Camino — Many local residents are unaware that timber harvesting is still conducted on private lands throughout the foothill and mountain communities of Amador and El Dorado Counties, or that there are Forest Practice Rules and Regulations designed to protect many of the other natural resources found in the watersheds where timber harvesting occurs. These laws and regulations are in place in order to promote responsible forest management which includes protecting and maintaining water quality, wildlife habitat, soil productivity and recreational resources while serving the public’s need for forest products. These laws also ensure individuals who are involved in timber harvesting operations have the required training and educational experience before offering their services as a Licensed Timber Operator (LTO), or Registered Professional Forester (RPF). Private landowners should always ask for proof of a valid license.
“The purpose of this article is to inform local residents about the laws that regulate timber harvest and timber operations on non-federal, privately-owned lands,” said Cal Fire Unit Chief Kelly Keenan of the Amador-El Dorado-Sacramento Unit. “Local Cal Fire Foresters enforce the laws that regulate logging on privately-owned lands in California. These laws are found in California’s Forest Practice Act, which was enacted in 1973 to ensure that logging is done in a manner that will conserve and protect our fish, wildlife, forests and streams. Cal Fire Foresters ensure that private landowners, LTOs and RPFs abide by these laws when harvesting trees. Compliance with the Forest Practice Act and Board of Forestry and Fire Protection rules apply to all commercial harvesting operations that can span from landowners of small parcels, to ranchers owning hundreds of acres and large timber companies with thousands of acres.”
Conducting certain types of activities require the preparation and approval of a Timber Harvest Plan or Exemption Notice and the services of a Licensed Timber Operator (LTO):
• Cutting or removing trees that are processed into lumber or other wood products and offered for sale, barter, exchange, or trade.
• Cutting or removing trees or other forest products during the conversion of timberlands to uses other than the growing of timber. Common conversion activities include residential or commercial developments, additions to existing dwellings, driveways, orchards and vineyards on forested parcels.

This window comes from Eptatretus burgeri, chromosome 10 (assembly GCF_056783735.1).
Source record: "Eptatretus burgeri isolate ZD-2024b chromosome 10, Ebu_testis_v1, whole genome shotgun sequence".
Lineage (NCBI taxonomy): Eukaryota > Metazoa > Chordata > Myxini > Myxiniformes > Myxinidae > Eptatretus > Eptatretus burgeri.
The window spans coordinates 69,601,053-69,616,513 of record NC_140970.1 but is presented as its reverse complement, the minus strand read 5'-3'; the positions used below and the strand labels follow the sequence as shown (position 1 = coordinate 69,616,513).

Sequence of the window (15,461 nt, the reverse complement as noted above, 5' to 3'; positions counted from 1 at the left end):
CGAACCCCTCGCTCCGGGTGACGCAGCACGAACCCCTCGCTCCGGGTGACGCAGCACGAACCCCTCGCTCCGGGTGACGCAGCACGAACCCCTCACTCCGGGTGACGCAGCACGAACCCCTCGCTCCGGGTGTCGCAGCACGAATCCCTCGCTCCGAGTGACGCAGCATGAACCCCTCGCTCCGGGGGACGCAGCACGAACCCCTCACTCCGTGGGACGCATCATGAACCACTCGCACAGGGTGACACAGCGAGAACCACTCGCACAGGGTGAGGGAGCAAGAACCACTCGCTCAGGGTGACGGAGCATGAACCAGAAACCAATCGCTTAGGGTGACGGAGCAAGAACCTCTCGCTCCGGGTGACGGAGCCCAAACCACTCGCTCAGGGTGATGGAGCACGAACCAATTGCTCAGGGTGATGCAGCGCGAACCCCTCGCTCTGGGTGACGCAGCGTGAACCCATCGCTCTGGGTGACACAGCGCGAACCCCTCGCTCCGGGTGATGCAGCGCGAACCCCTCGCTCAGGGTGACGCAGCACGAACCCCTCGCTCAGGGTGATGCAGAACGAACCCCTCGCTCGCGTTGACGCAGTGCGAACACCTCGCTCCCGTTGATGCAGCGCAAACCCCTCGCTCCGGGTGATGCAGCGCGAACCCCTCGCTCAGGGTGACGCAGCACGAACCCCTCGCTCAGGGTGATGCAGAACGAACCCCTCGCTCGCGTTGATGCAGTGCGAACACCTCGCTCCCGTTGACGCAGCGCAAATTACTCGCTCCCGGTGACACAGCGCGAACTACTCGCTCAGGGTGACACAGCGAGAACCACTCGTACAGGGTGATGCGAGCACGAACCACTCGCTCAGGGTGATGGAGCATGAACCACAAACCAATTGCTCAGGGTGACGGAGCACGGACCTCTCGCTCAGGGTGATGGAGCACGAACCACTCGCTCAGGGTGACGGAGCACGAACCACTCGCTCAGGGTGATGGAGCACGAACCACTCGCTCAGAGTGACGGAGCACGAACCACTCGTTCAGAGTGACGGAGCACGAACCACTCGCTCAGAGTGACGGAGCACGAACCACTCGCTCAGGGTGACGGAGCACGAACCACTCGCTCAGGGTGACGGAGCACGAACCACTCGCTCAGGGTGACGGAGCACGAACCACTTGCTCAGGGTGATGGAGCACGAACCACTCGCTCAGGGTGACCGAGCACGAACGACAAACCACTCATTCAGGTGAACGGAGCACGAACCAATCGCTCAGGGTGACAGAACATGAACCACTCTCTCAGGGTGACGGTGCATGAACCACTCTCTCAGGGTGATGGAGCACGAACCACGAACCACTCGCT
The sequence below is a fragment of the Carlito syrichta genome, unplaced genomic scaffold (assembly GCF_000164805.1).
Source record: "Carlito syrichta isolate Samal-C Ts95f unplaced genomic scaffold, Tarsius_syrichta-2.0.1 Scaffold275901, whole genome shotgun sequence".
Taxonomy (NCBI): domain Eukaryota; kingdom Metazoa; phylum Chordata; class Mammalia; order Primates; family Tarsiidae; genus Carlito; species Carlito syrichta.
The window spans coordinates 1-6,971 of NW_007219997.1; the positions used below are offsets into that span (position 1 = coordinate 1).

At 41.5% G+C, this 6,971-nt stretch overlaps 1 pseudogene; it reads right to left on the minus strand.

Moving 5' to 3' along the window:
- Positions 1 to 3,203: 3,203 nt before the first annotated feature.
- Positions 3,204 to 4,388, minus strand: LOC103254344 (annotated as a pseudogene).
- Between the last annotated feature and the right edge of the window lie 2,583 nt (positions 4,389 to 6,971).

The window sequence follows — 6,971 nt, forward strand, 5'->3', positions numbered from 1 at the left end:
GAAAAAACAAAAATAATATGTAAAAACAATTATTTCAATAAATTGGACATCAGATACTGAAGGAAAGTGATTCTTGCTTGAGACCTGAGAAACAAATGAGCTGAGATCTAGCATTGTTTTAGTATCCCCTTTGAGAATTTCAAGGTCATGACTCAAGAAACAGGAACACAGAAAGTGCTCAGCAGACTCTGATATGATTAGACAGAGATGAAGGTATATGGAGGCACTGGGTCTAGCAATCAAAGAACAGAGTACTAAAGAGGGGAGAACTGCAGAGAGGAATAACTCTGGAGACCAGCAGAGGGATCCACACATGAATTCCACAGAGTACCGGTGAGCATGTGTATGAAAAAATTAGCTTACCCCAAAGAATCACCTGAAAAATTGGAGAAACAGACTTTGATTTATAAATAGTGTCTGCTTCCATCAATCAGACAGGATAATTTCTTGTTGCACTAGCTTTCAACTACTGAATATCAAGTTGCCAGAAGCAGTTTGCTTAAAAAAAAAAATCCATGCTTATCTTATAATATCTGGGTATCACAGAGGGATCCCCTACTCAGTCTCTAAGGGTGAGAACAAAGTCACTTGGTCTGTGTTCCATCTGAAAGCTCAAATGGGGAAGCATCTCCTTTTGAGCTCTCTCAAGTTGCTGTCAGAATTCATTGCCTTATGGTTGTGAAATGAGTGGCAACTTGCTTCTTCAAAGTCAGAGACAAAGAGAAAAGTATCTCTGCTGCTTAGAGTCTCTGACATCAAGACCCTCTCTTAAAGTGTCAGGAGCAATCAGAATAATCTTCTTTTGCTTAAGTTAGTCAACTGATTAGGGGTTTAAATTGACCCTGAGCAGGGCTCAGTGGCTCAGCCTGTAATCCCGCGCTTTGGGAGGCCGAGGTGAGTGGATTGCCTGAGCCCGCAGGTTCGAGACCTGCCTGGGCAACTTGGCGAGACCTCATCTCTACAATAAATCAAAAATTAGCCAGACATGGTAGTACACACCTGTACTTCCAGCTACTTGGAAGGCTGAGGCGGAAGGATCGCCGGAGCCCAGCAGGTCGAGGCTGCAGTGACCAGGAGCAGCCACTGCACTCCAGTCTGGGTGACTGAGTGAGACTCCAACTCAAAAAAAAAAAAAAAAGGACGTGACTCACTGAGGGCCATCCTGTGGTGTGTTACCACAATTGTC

The location and species of trees you are harvesting will also determine the need for an approved harvest plan. For instance, lands referred to as “timberland” means private lands not owned by the federal government which is available for, and capable of growing a crop of trees of any commercial species used to produce lumber and other forest products, including Christmas trees.
Commercial species include most of the common softwood or conifer trees and several hardwoods including California Black Oak, Tanoak and Pacific Madrone.
A Timber Harvest Plan or Exemption Notice requires the services of a Licensed Timber Operator and in most cases a Registered Professional Forester. These professionals will be able to prepare the appropriate document for your specific need, and provide the services needed to conduct the logging and sale of your forest products. Be sure to ask both the RPF and LTO to show proof of a valid license and current liability insurance.
Chief Keenan said, “Cal Fire Foresters can provide the public with information about the California Forest Practice Rules and the various timber harvest documents available for their use, including a partial list of local RPFs and LTOs.”
Cal Fire maintains a Website containing information about the Forest Practice Program, and a complete listing of LTOs which you can find at fire.ca.gov/resource_mgt_forestpractice.php. You can also stop by either Cal Fire office located at 2840 Mt. Danaher Road in Camino or at 11600 Highway 49 in Sutter Creek and pick up free information on resource management or to speak to your local Forester.